Monday, 14 November 2011

But we are not their friends

I've used this model before, the point being to bring out the machine-like nature of societies with our clans and hierarchies. Why for example, do political elites conspire against our interests? It’s because they respond to pressures from vested interests which for them are stronger than counter-pressures available to ordinary citizens. That's all it is - strong v weak. Vested-interests with deep pockets exert pressure on key people and sustain it whoever they may be and whatever their previous background. 

Those pressures arise from the logic of the model, from people pursuing their own interests and the interests of their clan, a clan being anything from an environmental charity to a group of bankers. In other words, a clan is a vested-interest with resources. It is a mistake to expect political elites to have the moral fibre to resist such pressures which are frequently personal, social and cultural.

But we are not their friends.

The model shows why our elites cannot resist well-funded pressure except via exposure to a sufficiently powerful counter-pressure. This is what democracy is supposed to supply via the voting system but doesn’t. In the absence of a written constitution and with only a weakly democratic society, our political elites quite naturally and frequently do two things.

  • They conspire against our interests. 
  • They act in a stupid, but understandable manner. 

All societies, particularly complex societies like ours, have at their core, this powerful, machine-like stimulus/response logic of human behaviour. The only defence we have against the machine is our highly-evolved ability to do “what if” analysis. Vested interests do the same kind of analysis, but only with regard to themselves, to their perspective of “us”.

What’s the answer? There isn’t one.

Almost everyone who aims to improve things by joining the elite will simply succumb to elite pressures, leaving behind those idealistic pressures which caused them to join in the first place. Idealistic pressures relax, other pressures, stronger and more direct, come into play. What one can say, at least for the UK, is that voting for one of the three main parties is foolish because the pressures on them are too strong and far too well-established.

Our failure to understand the machine has consequences.


Electro-Kevin said...

This explains a lot.

I'd think the first pressure exerted over the idealist is the party itself: "Things are much more complex than you realise. Now let us enlighten you with a few inside secrects..."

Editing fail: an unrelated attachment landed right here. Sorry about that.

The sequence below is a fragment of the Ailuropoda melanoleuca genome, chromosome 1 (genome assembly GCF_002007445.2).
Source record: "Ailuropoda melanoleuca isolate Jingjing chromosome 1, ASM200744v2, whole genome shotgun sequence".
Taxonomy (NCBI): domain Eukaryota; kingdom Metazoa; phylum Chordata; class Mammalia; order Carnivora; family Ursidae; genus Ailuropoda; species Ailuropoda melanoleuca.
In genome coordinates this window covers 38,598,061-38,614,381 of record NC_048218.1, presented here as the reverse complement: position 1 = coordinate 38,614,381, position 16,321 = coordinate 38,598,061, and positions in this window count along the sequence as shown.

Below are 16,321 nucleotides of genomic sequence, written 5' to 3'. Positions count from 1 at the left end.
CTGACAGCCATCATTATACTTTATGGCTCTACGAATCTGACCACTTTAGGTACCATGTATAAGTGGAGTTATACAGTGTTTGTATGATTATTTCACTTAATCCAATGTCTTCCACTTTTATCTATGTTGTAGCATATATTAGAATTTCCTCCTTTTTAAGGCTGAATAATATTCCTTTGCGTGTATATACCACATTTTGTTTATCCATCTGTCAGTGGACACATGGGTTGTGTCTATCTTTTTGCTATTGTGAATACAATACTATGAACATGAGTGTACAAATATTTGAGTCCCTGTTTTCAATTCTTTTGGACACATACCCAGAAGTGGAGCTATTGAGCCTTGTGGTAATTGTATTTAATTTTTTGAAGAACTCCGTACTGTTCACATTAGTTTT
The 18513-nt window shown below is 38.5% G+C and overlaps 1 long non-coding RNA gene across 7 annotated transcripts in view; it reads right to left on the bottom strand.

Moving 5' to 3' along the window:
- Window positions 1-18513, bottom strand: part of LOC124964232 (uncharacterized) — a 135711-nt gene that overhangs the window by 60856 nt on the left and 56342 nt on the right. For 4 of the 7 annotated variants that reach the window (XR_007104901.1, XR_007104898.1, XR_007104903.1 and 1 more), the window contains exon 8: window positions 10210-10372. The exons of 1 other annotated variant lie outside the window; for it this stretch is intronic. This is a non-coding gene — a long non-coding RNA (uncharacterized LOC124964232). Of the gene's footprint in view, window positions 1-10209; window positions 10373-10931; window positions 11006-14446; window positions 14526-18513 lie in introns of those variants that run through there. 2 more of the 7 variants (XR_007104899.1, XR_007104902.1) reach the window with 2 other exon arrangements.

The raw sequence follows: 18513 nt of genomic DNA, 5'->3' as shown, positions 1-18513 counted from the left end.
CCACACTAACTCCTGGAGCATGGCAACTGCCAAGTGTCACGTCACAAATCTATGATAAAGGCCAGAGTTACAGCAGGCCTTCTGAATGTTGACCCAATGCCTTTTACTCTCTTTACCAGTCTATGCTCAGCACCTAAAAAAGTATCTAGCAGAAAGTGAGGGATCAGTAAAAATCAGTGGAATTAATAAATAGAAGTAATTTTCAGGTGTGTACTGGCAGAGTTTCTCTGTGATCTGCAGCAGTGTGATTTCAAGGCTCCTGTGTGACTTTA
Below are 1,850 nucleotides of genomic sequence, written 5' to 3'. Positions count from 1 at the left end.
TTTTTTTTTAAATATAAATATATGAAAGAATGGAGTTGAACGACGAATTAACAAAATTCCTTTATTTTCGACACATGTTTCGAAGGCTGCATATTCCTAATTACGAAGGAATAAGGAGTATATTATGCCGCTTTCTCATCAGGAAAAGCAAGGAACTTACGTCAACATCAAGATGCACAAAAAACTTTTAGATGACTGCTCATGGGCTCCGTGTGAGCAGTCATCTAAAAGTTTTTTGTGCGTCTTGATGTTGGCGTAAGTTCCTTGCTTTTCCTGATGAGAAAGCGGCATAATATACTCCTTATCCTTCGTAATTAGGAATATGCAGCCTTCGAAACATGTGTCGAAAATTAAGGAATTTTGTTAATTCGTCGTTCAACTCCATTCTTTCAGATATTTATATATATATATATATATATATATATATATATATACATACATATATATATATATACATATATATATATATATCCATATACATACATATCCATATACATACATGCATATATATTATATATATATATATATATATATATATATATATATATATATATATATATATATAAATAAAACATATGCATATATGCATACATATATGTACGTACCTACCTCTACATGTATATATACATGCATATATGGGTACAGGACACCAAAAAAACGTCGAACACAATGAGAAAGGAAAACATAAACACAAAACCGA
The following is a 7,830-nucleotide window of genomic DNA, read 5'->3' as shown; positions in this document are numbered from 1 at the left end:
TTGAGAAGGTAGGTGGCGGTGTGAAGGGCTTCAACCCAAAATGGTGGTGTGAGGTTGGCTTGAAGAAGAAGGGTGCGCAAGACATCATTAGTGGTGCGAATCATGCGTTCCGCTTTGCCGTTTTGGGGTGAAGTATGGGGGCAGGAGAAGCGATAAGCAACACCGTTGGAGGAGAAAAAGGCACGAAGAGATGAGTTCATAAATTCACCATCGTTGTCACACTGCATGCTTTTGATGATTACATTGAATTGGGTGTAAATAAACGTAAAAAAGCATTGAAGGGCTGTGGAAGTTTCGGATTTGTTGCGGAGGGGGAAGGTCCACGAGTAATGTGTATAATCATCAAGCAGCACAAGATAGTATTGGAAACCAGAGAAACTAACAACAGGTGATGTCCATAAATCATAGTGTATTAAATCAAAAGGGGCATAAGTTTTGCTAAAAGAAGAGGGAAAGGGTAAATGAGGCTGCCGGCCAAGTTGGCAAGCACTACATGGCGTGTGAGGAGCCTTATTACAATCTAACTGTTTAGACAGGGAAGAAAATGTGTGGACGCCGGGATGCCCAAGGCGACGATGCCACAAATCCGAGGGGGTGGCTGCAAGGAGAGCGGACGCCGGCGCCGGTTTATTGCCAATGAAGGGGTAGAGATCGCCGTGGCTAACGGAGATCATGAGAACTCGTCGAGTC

Thus bonding takes place and a taking into the fold - away from the external pressures.

What's the answer ?

It's all cycles. We've been through a very nice part of that cycle and are reverting to historic norms - it feels like things are falling apart but what we've just been through in terms of democracy is the exception rather than the historic norm.

Ordinary people have never had so much say and nor will they for very much longer.

Sam Vega said...

"Things are much more complex than you realise"

I am reminded of a talk by Jim Callaghan when I was at university. He described how he took over from Harold wilson, who suddenly stepped down. There is a time-hallowed meeting with the Cabinet Secretary, who quickly runs through the real big and/or urgent stuff that the new incumbent needs to know. Callaghan said that he was told stuff that made his knees buckle, and he had to hold on to the edge of the cabinet table to keep upright.

The higher you go, apparently, the more there is to find out...

A K Haart said...

EK - I agree with you, especially your last line.

SV - and in the end these people are not another species with superhuman abilities.

James Higham said...

I'm with you on this in general terms but then there is the next stage - understanding the European families and their utter craziness. This is more than just collusion, this is driven by ideology, which then filters down as PC to us. And they have the money to keep the key figures in thrall. Not only money either.

A K Haart said...

JH - I think it's the same pattern of relationships we've had for centuries. A new aristocracy in many ways. Laws are for us, not them.